A gathering of Syrian opposition groups has rejected dialogue with the Bashar Al- Assad regime, setting the Syrian president's resignation as a precondition to any peaceful settlement to the ongoing conflict, dpa reported.
In a meeting in the Jordanian capital headed by former Syrian prime minister Riyad Hijab late Thursday, various Syrian political factions unanimously rejected attempts to mediate dialogue with Damascus, according to Hijab's press office.
Participants, which according to activists included representatives of the Free Syrian Army, the Syrian Muslim Brotherhood and high-ranking defectors, announced that "the departure of Al Assad is a precondition to any dialogue with the goal of arriving at a non-military solution, if this is still possible," according to a statement released late Friday.
According to Hijab, who has quietly emerged as a leading Syrian opposition figure since his defection to Jordan in August, the meeting aimed to unify the efforts of the Syrian opposition and "secure regional, international and Arab support to topple the Assad regime."
Sources close to the deliberations say the meeting was a bid to unite ranks of the Syrian opposition ahead of a critical conference in the Qatari capital of Doha, which observers expect to yield a new opposition umbrella body.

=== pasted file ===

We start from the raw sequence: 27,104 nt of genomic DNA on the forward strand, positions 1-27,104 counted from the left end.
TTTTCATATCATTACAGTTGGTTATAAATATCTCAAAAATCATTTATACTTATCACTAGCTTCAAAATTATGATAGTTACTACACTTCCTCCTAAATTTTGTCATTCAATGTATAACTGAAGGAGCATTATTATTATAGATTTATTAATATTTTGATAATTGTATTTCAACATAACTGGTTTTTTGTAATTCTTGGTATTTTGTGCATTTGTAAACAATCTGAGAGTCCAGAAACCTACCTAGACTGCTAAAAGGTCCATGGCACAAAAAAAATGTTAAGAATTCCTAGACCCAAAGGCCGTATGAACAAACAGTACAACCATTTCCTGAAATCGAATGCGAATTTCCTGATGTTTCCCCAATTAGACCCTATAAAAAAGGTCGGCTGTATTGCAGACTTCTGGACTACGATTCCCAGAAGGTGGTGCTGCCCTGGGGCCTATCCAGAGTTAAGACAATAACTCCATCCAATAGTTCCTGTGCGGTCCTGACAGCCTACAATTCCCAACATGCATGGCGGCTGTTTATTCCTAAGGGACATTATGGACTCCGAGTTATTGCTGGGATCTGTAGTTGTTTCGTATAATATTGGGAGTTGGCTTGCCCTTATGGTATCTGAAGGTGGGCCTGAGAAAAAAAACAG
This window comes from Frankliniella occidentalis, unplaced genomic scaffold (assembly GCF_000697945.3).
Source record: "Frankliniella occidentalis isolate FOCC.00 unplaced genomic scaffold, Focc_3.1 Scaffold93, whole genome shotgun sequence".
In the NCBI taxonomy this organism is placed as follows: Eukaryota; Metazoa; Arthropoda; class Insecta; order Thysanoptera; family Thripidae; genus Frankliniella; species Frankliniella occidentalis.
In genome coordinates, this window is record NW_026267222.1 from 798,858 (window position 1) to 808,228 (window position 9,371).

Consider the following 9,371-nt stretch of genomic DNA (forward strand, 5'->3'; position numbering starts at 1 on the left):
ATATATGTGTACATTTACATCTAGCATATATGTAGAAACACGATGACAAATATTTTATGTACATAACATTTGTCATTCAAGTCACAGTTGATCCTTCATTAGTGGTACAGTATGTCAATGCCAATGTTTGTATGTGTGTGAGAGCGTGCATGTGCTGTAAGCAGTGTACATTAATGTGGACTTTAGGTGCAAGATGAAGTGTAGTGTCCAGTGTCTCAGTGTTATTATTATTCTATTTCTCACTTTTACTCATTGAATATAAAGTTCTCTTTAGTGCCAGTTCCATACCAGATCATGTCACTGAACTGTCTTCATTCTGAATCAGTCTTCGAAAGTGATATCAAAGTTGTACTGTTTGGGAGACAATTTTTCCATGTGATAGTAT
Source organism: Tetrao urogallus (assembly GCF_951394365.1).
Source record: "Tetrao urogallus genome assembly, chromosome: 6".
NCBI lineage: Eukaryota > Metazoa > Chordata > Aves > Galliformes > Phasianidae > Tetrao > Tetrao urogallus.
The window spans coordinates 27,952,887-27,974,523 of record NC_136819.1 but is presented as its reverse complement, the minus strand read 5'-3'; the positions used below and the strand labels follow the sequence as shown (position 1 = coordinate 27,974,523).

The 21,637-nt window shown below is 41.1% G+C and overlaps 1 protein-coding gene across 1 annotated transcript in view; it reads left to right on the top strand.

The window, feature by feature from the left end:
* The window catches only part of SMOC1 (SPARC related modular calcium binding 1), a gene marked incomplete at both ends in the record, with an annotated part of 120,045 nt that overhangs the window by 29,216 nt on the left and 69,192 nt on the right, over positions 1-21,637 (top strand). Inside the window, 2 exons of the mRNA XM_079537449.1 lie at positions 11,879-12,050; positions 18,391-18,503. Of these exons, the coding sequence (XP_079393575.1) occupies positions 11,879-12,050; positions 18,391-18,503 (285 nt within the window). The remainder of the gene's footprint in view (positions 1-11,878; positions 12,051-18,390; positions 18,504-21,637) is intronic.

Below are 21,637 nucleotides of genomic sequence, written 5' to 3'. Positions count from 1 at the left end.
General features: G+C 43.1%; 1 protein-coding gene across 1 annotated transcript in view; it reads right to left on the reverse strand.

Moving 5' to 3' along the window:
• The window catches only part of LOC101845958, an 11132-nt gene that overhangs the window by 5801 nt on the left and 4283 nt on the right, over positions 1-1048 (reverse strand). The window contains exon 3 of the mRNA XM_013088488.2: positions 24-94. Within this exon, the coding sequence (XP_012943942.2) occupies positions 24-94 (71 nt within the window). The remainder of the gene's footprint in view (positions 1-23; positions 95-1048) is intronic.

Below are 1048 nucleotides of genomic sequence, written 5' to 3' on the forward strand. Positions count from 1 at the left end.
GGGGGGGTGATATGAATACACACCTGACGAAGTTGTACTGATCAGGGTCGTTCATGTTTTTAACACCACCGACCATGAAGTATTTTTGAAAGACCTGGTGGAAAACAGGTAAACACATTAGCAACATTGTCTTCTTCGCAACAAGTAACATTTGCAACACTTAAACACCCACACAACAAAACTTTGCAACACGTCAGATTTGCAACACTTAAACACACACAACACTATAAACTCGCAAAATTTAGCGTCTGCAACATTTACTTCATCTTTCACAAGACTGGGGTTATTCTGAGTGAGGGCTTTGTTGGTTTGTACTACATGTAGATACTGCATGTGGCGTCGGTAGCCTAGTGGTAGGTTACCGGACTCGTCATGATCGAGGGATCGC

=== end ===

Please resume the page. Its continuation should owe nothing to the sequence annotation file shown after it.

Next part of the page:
Also during the meeting, opposition figures discussed the potential makeup of an interim government, and the timelines for parliamentary and presidential elections in a post-Assasd Syria according to the source.
One of the more divisive issues during the gathering was the fate of the various security apparatuses currently tied to the Al-Assad regime's inner circle.
Sources say participants remained divided whether various military and intelligence services should be dissolved - similar to the controversial de-Bathification of the Iraqi military following the 2003 US-led invasion - or incorporated into a post-Assad Syria.
Thursday's gathering marked the latest in a series of low-profile meetings between Syrian political groups and Hijab, who due to his lack of prior political activism enjoys broad support among the highly-factious Syrian opposition.
Syrian activists say Hijab has risen as a consensus candidate to head the new opposition body, expected to be launched from Doha on Wednesday and serve as an interim government in a post-Assad era.